Kevin and I are obviously from the same 80s era, and worked together briefly during his memorable cameo in Brain Damage. It was great to have him around, he’s friendly and easy going and really made Bart breathe…and bellow…and scream. People will cheer his confrontation with the succubus. Not only were we working with different actors, but two of them were kids, and Kim did a great job bonding with Kaelin and Mark as their “mother” (Bart isn’t so likeable…). Both kids fared well, and I’m a proud papa. Kim was something of a revelation; a theatre friend of Michael’s, and one of his casting choices, she really impressed me - I’m glad her character has two more significant scenes besides this prologue, because I know she’ll make an impact in the film.
Friday actually felt like the day before the first day of production (on any production), with countless last minute details to take care of, including shopping for props and art direction needs, and following up on communications, and more often than not, non-communications – a 13 hour prep day. I sat in Kaelin’s room with the script and figured out my coverage, wondering how I could make the prologue distinctive from the rest of the film (since the main bedroom still looks like a kid’s room 35 years later). It occurred to me to stick a lava lamp in the scene and use that as a primary light source. I wanted to do this in Naked Fear back in 1995 but it didn’t work out then. I posted on Facebook that morning that I needed a lava lamp, and by afternoon I had one (thank you, Scott LeBrun!).
Saturday started with a flurry of activity as Shannon Kramp costume fitted our new thespians and made alterations where necessary. It was strange shooting an entire day without Michael as Drew on; he’s on screen for 75% of the film, and on days when we shoot other people he usually still winds up with one bit, as on Sunday. With the exception of that scene, everything we filmed over the weekend was either part of the film’s prologue, set in 1979 (as evidenced by Mark perusing my copy of FANGORIA #1); a flashback to 1979; or a spin on those 1979 scenes.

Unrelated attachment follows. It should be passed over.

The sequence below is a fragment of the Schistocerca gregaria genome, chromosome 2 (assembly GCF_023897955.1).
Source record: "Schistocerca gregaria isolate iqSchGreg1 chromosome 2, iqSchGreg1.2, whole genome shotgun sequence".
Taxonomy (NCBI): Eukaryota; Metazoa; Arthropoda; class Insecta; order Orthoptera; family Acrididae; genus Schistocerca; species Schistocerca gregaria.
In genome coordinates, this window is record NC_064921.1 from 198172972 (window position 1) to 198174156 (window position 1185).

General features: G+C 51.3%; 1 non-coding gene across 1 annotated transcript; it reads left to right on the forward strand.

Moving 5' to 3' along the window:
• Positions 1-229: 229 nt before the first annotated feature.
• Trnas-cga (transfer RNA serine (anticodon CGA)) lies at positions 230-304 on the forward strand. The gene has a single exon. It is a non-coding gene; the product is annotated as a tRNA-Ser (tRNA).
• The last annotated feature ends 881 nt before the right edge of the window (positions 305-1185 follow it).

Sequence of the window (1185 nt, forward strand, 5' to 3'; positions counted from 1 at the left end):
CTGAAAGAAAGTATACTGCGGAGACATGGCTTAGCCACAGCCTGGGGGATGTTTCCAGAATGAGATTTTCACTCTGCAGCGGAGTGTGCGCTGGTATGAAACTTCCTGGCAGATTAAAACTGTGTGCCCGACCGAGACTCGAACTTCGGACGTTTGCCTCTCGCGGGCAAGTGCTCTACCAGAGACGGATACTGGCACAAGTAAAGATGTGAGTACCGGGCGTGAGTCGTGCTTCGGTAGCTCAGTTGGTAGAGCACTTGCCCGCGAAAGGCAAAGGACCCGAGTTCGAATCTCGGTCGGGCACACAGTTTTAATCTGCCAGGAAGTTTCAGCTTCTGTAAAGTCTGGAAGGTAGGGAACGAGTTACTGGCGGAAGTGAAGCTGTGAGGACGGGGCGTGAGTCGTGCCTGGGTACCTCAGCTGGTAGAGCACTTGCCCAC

None of our usual gaffers - Chris Rados, Scotty Franklin, Kash Costner – were available, so Chris Santucci, my DP on Slime City Massacre, did me a solid and came in for a day, and it was great working with him again. The lava lamp lighting scheme looked really cool. Throughout the film, the succubus pulls people under Andy/Drew’s bed to dispose of them. For Amelie McKendry’s and Paul McGinnis’s scenes, two of us squeezed between the wall and the bed and pulled on their wrists/ankles. For Kevin, we used a tow line, which worked great – he flew under that bed and liked it.
I’m happy to report that Arick Szymecki’s silicone succubus gloves were finally ready and looked great. Tamar has doubled for the succubus (which will be one of Debbie Rochon’s three parts in the film) since shooting began, and she finally got to wear the real deal. These gloves were worth the wait. I wanted to show more of the succubus’s arms than just the hands, so Rod Durick summoned a stocking which he and Arick pulled over the end of the glove and Tamar’s arm and stippled it, which worked well.